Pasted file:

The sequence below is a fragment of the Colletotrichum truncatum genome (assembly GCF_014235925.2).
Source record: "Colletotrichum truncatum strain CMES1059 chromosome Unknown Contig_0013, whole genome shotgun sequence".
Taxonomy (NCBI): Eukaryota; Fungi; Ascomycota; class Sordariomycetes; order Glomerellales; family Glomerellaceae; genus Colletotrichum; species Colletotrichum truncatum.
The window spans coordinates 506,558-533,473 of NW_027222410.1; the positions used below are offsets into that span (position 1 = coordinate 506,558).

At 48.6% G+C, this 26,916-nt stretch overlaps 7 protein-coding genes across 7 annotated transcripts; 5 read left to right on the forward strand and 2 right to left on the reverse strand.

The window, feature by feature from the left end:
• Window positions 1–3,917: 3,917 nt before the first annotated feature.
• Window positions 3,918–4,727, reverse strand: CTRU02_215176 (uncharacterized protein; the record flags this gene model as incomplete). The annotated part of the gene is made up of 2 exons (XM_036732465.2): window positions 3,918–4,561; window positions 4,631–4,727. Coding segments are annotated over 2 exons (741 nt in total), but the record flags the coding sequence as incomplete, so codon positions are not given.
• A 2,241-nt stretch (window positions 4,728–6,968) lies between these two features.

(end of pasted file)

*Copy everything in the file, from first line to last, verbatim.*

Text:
The sequence below is a fragment of the Colletotrichum truncatum genome (assembly GCF_014235925.2).
Source record: "Colletotrichum truncatum strain CMES1059 chromosome Unknown Contig_0013, whole genome shotgun sequence".
Taxonomy (NCBI): Eukaryota; Fungi; Ascomycota; class Sordariomycetes; order Glomerellales; family Glomerellaceae; genus Colletotrichum; species Colletotrichum truncatum.
The window spans coordinates 506,558-533,473 of NW_027222410.1; the positions used below are offsets into that span (position 1 = coordinate 506,558).

At 48.6% G+C, this 26,916-nt stretch overlaps 7 protein-coding genes across 7 annotated transcripts; 5 read left to right on the forward strand and 2 right to left on the reverse strand.

The window, feature by feature from the left end:
• Window positions 1–3,917: 3,917 nt before the first annotated feature.
• Window positions 3,918–4,727, reverse strand: CTRU02_215176 (uncharacterized protein; the record flags this gene model as incomplete). The annotated part of the gene is made up of 2 exons (XM_036732465.2): window positions 3,918–4,561; window positions 4,631–4,727. Coding segments are annotated over 2 exons (741 nt in total), but the record flags the coding sequence as incomplete, so codon positions are not given.
• A 2,241-nt stretch (window positions 4,728–6,968) lies between these two features.